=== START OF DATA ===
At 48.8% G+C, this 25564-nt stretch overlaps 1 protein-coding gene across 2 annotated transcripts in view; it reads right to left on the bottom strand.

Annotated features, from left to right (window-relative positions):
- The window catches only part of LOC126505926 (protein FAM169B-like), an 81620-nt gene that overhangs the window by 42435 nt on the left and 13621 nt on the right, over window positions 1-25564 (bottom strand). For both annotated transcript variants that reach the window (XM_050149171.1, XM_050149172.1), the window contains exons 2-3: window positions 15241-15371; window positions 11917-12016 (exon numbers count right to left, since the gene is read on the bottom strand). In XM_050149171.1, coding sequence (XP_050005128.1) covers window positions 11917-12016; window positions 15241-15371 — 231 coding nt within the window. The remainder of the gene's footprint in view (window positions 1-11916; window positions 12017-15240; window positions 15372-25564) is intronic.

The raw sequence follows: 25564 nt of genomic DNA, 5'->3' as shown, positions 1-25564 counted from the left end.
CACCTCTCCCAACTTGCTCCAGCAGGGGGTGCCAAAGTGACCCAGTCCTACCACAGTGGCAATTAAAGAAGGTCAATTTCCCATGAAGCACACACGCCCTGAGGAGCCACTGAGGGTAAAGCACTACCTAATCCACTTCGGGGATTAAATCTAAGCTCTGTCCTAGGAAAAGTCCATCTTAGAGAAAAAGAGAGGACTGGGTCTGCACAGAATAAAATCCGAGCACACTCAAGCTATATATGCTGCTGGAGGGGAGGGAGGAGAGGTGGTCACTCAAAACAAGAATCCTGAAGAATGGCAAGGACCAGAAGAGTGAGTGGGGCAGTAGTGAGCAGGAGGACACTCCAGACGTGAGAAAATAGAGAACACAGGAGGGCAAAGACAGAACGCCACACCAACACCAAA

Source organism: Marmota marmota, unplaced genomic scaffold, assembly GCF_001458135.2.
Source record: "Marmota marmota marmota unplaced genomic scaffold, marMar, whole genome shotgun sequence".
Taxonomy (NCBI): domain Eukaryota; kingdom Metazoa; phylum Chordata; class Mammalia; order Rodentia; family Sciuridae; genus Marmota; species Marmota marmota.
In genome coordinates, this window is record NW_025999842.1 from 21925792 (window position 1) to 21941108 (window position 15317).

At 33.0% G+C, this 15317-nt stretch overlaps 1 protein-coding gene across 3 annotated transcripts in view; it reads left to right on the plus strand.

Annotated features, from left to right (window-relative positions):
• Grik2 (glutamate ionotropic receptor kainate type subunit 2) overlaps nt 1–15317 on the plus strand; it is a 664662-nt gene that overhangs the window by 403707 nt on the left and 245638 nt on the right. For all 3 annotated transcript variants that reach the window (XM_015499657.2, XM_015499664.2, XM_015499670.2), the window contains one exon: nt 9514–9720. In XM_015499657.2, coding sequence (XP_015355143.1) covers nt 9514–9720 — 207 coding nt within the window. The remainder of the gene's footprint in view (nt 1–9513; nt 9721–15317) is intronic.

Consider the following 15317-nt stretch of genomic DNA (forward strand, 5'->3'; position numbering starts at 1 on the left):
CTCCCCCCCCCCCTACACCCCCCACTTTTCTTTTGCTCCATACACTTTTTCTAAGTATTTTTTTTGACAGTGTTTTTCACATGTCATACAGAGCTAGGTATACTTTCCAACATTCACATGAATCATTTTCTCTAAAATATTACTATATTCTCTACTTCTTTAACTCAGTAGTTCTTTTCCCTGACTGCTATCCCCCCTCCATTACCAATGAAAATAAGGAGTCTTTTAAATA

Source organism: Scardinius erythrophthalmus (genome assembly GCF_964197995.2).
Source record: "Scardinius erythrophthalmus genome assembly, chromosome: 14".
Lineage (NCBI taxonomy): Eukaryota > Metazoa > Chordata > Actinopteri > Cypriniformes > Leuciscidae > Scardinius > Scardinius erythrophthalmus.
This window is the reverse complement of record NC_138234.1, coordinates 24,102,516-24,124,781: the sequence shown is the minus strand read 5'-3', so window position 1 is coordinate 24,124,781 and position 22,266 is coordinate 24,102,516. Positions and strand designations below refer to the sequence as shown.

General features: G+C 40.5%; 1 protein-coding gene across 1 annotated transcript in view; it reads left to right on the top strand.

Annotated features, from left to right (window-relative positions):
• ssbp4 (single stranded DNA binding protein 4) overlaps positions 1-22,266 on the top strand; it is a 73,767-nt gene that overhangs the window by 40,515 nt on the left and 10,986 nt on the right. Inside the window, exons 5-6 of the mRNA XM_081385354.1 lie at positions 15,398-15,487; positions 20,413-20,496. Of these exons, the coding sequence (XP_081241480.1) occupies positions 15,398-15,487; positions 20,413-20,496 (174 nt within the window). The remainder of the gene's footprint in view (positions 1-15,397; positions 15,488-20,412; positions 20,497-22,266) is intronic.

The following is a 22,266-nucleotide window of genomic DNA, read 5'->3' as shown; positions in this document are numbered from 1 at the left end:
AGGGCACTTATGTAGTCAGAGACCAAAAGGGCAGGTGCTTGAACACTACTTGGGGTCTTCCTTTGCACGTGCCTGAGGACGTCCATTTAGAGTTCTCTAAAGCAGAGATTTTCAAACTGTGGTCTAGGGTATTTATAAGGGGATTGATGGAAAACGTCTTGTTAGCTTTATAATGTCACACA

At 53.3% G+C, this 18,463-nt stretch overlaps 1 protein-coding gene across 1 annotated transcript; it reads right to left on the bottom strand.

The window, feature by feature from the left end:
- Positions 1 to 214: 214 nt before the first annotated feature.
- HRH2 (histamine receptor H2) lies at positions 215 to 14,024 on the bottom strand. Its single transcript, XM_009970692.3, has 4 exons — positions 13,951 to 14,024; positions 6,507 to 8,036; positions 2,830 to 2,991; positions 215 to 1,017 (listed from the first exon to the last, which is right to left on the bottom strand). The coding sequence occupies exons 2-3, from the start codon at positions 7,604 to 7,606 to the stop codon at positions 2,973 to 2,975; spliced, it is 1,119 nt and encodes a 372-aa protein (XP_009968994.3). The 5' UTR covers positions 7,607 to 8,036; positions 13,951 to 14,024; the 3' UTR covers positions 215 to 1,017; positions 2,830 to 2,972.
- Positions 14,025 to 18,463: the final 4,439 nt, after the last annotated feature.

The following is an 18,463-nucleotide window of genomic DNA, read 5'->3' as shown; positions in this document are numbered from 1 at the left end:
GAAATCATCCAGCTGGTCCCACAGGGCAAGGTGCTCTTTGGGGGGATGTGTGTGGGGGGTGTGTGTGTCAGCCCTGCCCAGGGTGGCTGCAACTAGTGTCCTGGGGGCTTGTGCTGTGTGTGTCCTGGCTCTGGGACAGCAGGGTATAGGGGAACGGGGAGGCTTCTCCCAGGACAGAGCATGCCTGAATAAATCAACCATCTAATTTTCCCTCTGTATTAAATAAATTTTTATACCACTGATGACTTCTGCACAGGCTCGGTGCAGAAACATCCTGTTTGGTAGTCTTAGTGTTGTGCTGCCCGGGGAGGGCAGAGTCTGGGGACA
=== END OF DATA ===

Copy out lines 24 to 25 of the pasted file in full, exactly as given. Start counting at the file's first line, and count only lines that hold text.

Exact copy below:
At 53.3% G+C, this 18,463-nt stretch overlaps 1 protein-coding gene across 1 annotated transcript; it reads right to left on the bottom strand.

The window, feature by feature from the left end: